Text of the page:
Most persons take time off at this time of year to spend with family or to prepare, but not, it seems, contributors to Barbados Today. Come rum, or sorrel, ham or turkey, we have to be submitting and on time!
Research seen in the American Journal of Therapeutics has confirmed what a lot of Bajan and Jewish mothers have always known – that chicken soup is good for reducing cold and flu symptoms.
It seems that a compound found in chicken soup, carnosine, helps the body’s immune system to fight the early stages of flu.
Dr. Stephen Rennard discovered that the soup inhibited the movement of neutrophils found in the blood stream. These neutrophils are used by the body to defend against infection. Rennard theorised that by preventing the movement of these infection fighting cells in the body, chicken soup reduces the upper respiratory cold symptoms, which means that the runny nose, blocked nose etc associated with the flu will be lessened.
For the cooks amongst us, the soup contained chicken, onions, sweet potatoes, parsnips, turnips, carrots, celery stems, parsley, salt and pepper. For the non-cooks, Campbell’s has worked too.
Evidence suggests that organosulfides (naturally occurring chemicals found in garlic and onions), together with Vitamin D, stimulate production of immune cells called macrophages, while Vitamin C has an influence on both levels of neutrophils, and another type of immune chemical, interferon.
Vitamin A and Carotenoids, found in carrots (a common ingredient of bouillon, the base of any good stock), help antibody production, while Vitamin E and zinc can influence the concentration of lymphocytes, a type of white blood cell.
The other reason soups are recommended is that the nutrients are more easily absorbed than with solid versions. Remember to add a little fat — a drizzle of olive oil — to ensure the absorption of fat-soluble vitamins (D, A, K and E).
You do not have to live on chicken soup alone when you are under the weather: the foods that offer a concentration of the nutrients mentioned include a wide range of fruits, vegetables, nuts, seeds and lean proteins.
Hot liquids, herbal teas are effective, too.
While Vitamin C will not stop you getting a cold, it might reduce the severity, so including sweet potato, peppers, kiwi and citrus fruits in the diet are advisable.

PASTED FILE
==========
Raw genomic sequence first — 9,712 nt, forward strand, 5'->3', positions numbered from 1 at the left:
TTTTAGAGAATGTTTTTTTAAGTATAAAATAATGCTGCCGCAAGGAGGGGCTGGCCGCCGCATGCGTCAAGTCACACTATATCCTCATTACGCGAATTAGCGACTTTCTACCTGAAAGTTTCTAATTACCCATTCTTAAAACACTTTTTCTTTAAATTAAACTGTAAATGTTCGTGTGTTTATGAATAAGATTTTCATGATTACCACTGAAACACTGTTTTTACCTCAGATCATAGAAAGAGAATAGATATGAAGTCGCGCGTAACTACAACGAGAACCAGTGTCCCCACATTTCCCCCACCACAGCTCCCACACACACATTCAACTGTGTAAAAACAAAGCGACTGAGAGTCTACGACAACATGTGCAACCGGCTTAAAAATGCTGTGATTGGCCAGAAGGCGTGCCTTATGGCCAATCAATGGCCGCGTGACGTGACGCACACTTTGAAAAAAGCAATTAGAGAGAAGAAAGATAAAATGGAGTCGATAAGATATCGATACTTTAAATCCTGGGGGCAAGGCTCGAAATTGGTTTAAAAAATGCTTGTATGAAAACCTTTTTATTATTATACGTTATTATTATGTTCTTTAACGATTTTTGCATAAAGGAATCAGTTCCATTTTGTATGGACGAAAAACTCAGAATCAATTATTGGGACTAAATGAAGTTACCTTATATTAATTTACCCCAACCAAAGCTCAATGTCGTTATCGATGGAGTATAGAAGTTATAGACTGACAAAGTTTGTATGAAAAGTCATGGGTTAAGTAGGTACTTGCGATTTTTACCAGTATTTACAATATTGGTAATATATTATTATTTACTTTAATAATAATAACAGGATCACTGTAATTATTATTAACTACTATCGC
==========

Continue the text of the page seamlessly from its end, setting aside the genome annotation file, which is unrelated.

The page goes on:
There is no evidence to confirm that dairy food increases mucus, but we mistakenly think it does as the lactose can add a white colour to what’s already there, making it seem more obvious.
Therefore, having plain yogurt with berries topped with flaked almonds is ideal as it offers probiotics as well as Carotenoids, vitamins A, C and E, together with omega 6 fats.
Obviously chicken soup alone will not do everything, but combined with your normal anti-flu medicines, it becomes a winner.
Whilst we are on that subject, let us look at sore throats, as they usually accompany the flu. One thing about the chicken soup though is that if it is piping hot, it may make your sore throat worse.
As very hot or very cold fluids can make your sore throat worse, what is needed are warm fluids and things to keep the throat moist. So mints become a no-no, as they will tend to dry the throat, get sweets or lollipops along with your other stuff. Antibiotics are rarely needed for sore throats, as most sore throats are viral in nature.
According to research by the Institute of Medical Science, and Jeju National University in South Korea, amino acids and minerals found in asparagus may alleviate hangover symptoms and protect liver cells against toxins.
As part of the study, which was published in the Journal of Food Science, researchers analysed the components of young asparagus shoots and leaves and compared their biochemical effects on human, and rat, liver cells.
Lead researcher B.Y. Kim said: “Cellular toxicities were significantly alleviated in response to treatment with extracts of asparagus leaves and shoots.
“These results provide evidence of how the biological functions of asparagus can help alleviate alcohol hangover and protect liver cells.”
The researchers also looked at the different components of the asparagus plant to find which portions of it would be most beneficial in preventing the dreaded effects of excessive alcohol consumption.
They found that the leaves of the asparagus had higher amino acid and mineral content than the shoots, meaning that the leaves would be better able to protect the liver from damage and prevent hangovers.
A previous study by researchers at Cheju National University School of Medicine, in Korea, showed that asparagus is high in amino acids and that those amino acids stimulate enzyme functions which accelerate the breakdown of alcohol in the body.
In an informal study Deokbae Park, professor of medicine at the university, found that volunteers who drank a liquid containing asparagus extracts reported fewer hangover symptoms.
Another product that can help prevent hangovers is an ayervedic preparation called LIV 52. This liver cleanser also protects against the damage caused by alcohol toxicity.
This should be the last article for the year, if it is, well, I must express my thanks and gratitude to all at Barbados Today, for their patience and for affording me the opportunity to help. To you the reader, thanks for enduring me. Make next year a better year, be caring and sharing the love.